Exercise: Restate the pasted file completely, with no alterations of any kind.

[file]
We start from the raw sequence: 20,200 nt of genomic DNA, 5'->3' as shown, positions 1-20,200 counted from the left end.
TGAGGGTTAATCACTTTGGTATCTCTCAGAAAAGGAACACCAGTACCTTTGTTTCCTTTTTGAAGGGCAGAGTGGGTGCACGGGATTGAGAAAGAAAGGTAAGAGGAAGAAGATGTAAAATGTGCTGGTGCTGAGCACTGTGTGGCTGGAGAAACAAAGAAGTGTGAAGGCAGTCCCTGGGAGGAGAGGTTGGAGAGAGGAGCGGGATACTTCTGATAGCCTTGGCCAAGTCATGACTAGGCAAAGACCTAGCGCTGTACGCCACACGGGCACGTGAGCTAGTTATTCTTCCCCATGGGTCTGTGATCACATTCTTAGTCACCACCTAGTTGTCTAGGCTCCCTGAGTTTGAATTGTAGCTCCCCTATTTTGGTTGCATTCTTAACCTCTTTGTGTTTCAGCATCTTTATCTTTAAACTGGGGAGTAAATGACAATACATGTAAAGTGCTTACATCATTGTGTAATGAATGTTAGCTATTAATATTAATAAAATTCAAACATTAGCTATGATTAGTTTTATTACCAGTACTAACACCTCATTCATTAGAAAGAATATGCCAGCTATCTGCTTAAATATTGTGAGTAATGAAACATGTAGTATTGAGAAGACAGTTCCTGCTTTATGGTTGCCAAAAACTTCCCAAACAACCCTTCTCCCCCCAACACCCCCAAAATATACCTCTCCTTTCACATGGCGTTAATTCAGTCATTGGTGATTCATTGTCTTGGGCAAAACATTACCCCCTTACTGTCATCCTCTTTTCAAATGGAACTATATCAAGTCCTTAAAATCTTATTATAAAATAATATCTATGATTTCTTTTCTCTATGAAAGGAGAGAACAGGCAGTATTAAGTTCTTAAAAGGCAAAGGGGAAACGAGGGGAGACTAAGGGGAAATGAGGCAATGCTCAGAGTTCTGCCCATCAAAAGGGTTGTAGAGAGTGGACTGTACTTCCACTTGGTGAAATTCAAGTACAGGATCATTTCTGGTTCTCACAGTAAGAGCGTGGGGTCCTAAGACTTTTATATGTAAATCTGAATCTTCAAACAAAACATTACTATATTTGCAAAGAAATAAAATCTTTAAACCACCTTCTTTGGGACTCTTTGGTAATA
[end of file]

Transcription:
We start from the raw sequence: 20,200 nt of genomic DNA, 5'->3' as shown, positions 1-20,200 counted from the left end.
TGAGGGTTAATCACTTTGGTATCTCTCAGAAAAGGAACACCAGTACCTTTGTTTCCTTTTTGAAGGGCAGAGTGGGTGCACGGGATTGAGAAAGAAAGGTAAGAGGAAGAAGATGTAAAATGTGCTGGTGCTGAGCACTGTGTGGCTGGAGAAACAAAGAAGTGTGAAGGCAGTCCCTGGGAGGAGAGGTTGGAGAGAGGAGCGGGATACTTCTGATAGCCTTGGCCAAGTCATGACTAGGCAAAGACCTAGCGCTGTACGCCACACGGGCACGTGAGCTAGTTATTCTTCCCCATGGGTCTGTGATCACATTCTTAGTCACCACCTAGTTGTCTAGGCTCCCTGAGTTTGAATTGTAGCTCCCCTATTTTGGTTGCATTCTTAACCTCTTTGTGTTTCAGCATCTTTATCTTTAAACTGGGGAGTAAATGACAATACATGTAAAGTGCTTACATCATTGTGTAATGAATGTTAGCTATTAATATTAATAAAATTCAAACATTAGCTATGATTAGTTTTATTACCAGTACTAACACCTCATTCATTAGAAAGAATATGCCAGCTATCTGCTTAAATATTGTGAGTAATGAAACATGTAGTATTGAGAAGACAGTTCCTGCTTTATGGTTGCCAAAAACTTCCCAAACAACCCTTCTCCCCCCAACACCCCCAAAATATACCTCTCCTTTCACATGGCGTTAATTCAGTCATTGGTGATTCATTGTCTTGGGCAAAACATTACCCCCTTACTGTCATCCTCTTTTCAAATGGAACTATATCAAGTCCTTAAAATCTTATTATAAAATAATATCTATGATTTCTTTTCTCTATGAAAGGAGAGAACAGGCAGTATTAAGTTCTTAAAAGGCAAAGGGGAAACGAGGGGAGACTAAGGGGAAATGAGGCAATGCTCAGAGTTCTGCCCATCAAAAGGGTTGTAGAGAGTGGACTGTACTTCCACTTGGTGAAATTCAAGTACAGGATCATTTCTGGTTCTCACAGTAAGAGCGTGGGGTCCTAAGACTTTTATATGTAAATCTGAATCTTCAAACAAAACATTACTATATTTGCAAAGAAATAAAATCTTTAAACCACCTTCTTTGGGACTCTTTGGTAATA